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Blogged Out: Stats, Style, and Dancin'

Welcome to 'Blogged Out', the news report that looks at the world of developer blogging and the conversations being had with the community at large. This week we look at ...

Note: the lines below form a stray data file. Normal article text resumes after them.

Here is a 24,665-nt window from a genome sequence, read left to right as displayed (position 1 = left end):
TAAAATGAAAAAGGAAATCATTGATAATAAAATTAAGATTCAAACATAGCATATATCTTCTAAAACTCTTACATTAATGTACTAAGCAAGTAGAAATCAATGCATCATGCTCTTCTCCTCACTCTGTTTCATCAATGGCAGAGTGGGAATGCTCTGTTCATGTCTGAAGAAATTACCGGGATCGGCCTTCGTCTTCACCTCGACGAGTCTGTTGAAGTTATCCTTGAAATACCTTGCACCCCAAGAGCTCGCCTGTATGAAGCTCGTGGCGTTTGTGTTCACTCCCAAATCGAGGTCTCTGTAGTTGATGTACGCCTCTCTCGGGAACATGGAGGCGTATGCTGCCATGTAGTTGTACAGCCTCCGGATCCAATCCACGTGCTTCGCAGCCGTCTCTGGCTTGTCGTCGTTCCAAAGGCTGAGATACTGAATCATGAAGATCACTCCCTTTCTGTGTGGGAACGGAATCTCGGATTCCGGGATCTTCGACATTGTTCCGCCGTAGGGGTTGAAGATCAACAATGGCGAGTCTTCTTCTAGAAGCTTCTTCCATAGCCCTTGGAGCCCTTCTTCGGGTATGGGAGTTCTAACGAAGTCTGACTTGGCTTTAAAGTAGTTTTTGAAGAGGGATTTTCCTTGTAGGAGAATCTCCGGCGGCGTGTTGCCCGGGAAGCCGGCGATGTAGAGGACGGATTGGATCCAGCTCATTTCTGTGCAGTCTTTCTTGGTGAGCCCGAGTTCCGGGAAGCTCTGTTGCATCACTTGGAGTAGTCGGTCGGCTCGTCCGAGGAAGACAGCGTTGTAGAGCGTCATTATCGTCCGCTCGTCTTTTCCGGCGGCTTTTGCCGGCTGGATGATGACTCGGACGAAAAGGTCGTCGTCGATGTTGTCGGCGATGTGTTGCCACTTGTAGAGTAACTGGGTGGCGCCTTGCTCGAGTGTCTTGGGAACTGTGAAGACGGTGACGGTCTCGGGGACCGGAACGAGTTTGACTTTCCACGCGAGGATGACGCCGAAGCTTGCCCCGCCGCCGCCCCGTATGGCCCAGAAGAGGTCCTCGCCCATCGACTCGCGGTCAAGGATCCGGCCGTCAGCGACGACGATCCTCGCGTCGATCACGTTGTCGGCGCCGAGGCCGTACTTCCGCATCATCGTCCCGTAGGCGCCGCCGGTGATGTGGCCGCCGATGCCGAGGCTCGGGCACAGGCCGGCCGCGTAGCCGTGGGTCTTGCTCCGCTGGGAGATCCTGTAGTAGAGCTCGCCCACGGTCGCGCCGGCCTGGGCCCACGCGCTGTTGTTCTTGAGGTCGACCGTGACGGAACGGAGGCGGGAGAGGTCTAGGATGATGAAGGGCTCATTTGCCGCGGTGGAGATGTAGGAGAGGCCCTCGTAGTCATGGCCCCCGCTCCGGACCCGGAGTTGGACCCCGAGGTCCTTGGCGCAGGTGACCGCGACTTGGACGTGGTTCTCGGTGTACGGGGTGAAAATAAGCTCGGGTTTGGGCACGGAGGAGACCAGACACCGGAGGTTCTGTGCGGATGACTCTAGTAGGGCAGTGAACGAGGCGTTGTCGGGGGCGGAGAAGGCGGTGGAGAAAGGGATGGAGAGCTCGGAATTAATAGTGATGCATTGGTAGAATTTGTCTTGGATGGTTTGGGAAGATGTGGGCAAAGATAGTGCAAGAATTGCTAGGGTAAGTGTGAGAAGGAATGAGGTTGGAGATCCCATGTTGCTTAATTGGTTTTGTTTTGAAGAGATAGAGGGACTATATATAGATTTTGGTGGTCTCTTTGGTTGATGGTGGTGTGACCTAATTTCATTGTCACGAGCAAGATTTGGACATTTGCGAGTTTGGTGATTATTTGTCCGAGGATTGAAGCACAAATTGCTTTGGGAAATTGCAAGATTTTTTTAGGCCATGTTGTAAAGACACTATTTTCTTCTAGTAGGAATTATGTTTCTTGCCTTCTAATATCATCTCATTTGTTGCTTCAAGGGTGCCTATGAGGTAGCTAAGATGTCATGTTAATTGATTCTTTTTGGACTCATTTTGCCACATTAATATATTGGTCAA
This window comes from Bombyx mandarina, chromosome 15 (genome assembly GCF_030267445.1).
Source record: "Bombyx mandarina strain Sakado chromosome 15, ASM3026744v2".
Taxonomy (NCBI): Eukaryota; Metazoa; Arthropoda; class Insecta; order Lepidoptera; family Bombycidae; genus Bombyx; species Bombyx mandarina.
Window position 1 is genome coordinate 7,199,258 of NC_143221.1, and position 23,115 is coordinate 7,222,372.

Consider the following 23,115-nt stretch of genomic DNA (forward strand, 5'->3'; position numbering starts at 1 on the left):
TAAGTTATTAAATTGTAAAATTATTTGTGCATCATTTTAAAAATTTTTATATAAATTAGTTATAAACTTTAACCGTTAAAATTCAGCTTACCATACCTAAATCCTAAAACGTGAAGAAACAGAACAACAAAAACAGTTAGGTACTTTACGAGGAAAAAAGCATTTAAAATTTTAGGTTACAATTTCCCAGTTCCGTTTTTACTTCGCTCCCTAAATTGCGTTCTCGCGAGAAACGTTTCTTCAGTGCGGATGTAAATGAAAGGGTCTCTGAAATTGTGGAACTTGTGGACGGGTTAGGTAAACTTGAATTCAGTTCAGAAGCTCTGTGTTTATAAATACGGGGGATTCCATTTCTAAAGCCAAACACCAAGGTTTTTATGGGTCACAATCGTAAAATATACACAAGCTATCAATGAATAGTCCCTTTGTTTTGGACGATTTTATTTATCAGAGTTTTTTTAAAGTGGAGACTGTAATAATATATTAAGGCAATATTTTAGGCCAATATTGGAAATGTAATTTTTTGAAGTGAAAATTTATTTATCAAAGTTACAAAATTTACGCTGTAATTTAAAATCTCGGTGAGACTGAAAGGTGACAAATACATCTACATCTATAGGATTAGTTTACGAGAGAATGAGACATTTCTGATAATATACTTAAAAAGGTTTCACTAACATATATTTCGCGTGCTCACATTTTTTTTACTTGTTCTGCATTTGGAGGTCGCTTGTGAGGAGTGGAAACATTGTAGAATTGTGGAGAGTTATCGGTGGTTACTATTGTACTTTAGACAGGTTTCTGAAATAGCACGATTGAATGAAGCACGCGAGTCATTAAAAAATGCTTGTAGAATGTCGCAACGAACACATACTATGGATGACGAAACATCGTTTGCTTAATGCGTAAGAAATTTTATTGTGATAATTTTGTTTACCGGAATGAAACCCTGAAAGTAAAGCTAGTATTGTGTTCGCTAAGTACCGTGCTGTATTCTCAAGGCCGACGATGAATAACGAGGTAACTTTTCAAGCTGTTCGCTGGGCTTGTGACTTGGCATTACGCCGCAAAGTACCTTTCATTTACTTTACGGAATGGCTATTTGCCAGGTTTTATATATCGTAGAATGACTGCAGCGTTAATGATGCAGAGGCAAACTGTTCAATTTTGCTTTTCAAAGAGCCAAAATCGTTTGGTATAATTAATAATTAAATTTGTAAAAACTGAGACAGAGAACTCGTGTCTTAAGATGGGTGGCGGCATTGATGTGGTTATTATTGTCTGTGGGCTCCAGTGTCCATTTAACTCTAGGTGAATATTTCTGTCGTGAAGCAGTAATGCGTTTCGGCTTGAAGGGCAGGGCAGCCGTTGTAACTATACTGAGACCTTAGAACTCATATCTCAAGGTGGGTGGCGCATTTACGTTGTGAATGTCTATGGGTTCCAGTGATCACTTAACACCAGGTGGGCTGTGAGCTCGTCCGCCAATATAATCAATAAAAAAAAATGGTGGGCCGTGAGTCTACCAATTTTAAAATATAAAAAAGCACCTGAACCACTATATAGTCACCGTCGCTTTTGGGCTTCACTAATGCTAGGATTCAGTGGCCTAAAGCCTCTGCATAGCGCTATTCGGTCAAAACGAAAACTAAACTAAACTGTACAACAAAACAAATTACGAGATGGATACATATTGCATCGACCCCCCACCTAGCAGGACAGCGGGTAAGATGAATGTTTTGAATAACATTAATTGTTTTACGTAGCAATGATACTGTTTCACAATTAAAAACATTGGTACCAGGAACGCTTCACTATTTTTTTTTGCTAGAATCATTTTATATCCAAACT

Welcome to 'Blogged Out', the news report that looks at the world of developer blogging and the conversations being had with the community at large. This week we look at game skills and real skills, stylistic endeavours and dance. (Dance!) Kid Cuisine Technology and science blogging site Corante has run an amusing (doubly so for gaming parents) piece by Rochester Institute of Technology’s Andrew Phelps, who compares RPG play to the tasks of parenthood. Phelps explains: “Now I’m not going to stand here and say that everyone who plays RPG’s should have eight children. But the connection is obvious - the planning, item management, and exploratory focus are totally congruent with the core of RPG design. At a superficial day-to-day level the process of managing life with a young child can be viewed as a game, a steady process of learning the ins and outs of the event/response pattern of the world around you.” And yes, parents of young children really do seem to lug about a knapsack full of otherwise useless objects, don’t they? Assistant Professor Phelps might have a point in all this, but personally I tend to expect gamers to start to interpret any task in terms the descriptive medium of the games they have become over-familiar with. So when I found myself comparing shopping trips to logistics exercises in Eve Online I’m afraid I failed to uncover a spanning theory between the dual endeavours, and instead felt sorry for my tired old brain, which was evidently searching forlornly for patterns to connect the two. Sorry, brain. Still, excessive MMO playing has had one benefit: teaching me to balance my profligate gastronomic gluttony with hours spent in the digi-world. Efficient, healthy cooking now comes as standard – all thanks to a desire for both dungeon-crawling and a plate of fine cuisine. Casual Style William Wilding’s blog ‘Casual Game Design’ has just delivered a piece on stylistic choices in games, where Wilding argues for consistency and coherence of style throughout a game: “Once you know that your game has a style anyway, you might as well consciously decide what that style is going to be. One reason is that you can then apply that style consistently throughout your game. Techno music in a game that has a fantasy theme visually is probably not going to work. Of course, that’s such a blatant mismatch that anyone would catch it, but more subtle discrepancies might pass you by if you are not aware of the style of your game. Players might notice, though, even if only subconsciously.” Cleary the concept of stylistic coherence is one of the issues that plagues all games, casual or otherwise. And yet somehow the bizarre speed metal soundtrack to strategic fantasy beat ‘em up hybrid Kingdom Under Fire (complete with downbeat post-rock idling music) seems entirely congruous. Perhaps coherence isn’t the right concept at all – perhaps styles simply need to be complimentary… Dance Off(line) Finally this week Damion Schbert says “suck my danced-based MMO”, as he points to Audition, an MMO which isn’t doing the swords and sorcery thing. Interesting as it is, Schubert has worries: “If you’re trying to convert your favorite genre to an MMO, be it hardcore shooter, turn-based strategy or football simulation, you have to change core precepts of the game design to support (a) persistence, (b) the quirky Internet and (c) the word 'massively', in some form or another. There’s always a real danger that you change it so far from the inspiring source material that fans of the original genre feels the game is a watered-down compromise. I only mention this, of course, because the linked preview about the dance-based rhythm game talks a lot about hitting the space bar.” And there was me thinking it was an Audition MMO. [Jim Rossignol is a freelance journalist based in the UK – his game journalism has appeared in PC Gamer UK, Edge and The London Times.]

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